Harnessing General Relativity to the Study of Light Propagation in 3D Nanometric Sturctures
Ph.D Students: Yossi Kabessa
In this project we propose a completely new paradigm for nanophotonics: Nanophotonics in 3D Curved Spaces.
In general, nanophotonics is based on the ability to construct objects with specifically designed spatial distribution of the refractive index (RI). This is accomplished by employing fabrication techniques enabling the construction of objects with nanometric features, rendering the spatial distribution of the RI to be determined by the designed architectures rather than exclusively by their material composition. Hitherto nanophotonic devices are designed and fabricated in planar settings, similar to electronic integrated circuits. In this project, we design and construct nanophotonic structures and devices in a full three-dimensional (3D) setting. The project combines design principles that are inspired by concepts imported from the realm of general relativity, with the unique capability of the Nanoscribe 3D nanoprinting technique to construct 3D complex structures of nanometric features.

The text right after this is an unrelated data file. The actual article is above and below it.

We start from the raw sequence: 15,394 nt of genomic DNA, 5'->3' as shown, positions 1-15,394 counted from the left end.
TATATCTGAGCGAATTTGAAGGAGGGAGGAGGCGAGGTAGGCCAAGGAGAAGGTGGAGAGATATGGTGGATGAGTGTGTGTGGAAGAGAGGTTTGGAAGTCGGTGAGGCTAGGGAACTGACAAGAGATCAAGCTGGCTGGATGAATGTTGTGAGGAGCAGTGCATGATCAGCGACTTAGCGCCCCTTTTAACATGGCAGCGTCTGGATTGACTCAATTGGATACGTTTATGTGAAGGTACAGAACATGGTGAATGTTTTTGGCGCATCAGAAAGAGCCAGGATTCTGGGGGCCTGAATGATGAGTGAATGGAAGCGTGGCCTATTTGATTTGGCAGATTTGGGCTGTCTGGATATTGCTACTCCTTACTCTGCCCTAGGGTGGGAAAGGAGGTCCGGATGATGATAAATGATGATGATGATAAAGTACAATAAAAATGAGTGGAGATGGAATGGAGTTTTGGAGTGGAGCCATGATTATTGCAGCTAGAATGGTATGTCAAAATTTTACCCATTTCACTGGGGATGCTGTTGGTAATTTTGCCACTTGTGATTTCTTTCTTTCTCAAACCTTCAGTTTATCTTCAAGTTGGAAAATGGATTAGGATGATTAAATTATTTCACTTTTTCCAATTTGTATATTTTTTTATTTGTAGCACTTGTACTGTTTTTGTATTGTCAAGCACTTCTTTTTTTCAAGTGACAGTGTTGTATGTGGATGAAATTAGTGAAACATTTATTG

As an example to our approach we demonstrated an optical analogue to the Schwarzschild metric and study the behavior of electromagnetic waves near the horizon of a black hole. We study the behavior of light on the surface of a paraboloid that can be mapped to the Schwarzschild space outside the black (or white) hole horizon.
We observed that the light beam, instead of broadening, evolves to a narrower beam while propagating toward the event horizon of the black hole - due to the change in the curvature of surface effects. In addition, there are signs for a tunneling effect through the black hole horizon, which for specific parameters allows the passage of leaky modes that transform to propagating modes after passing the horizon.
This research is done in collaboration with Rivka Bekenstein and Prof. Mordechai Segev from the Technion.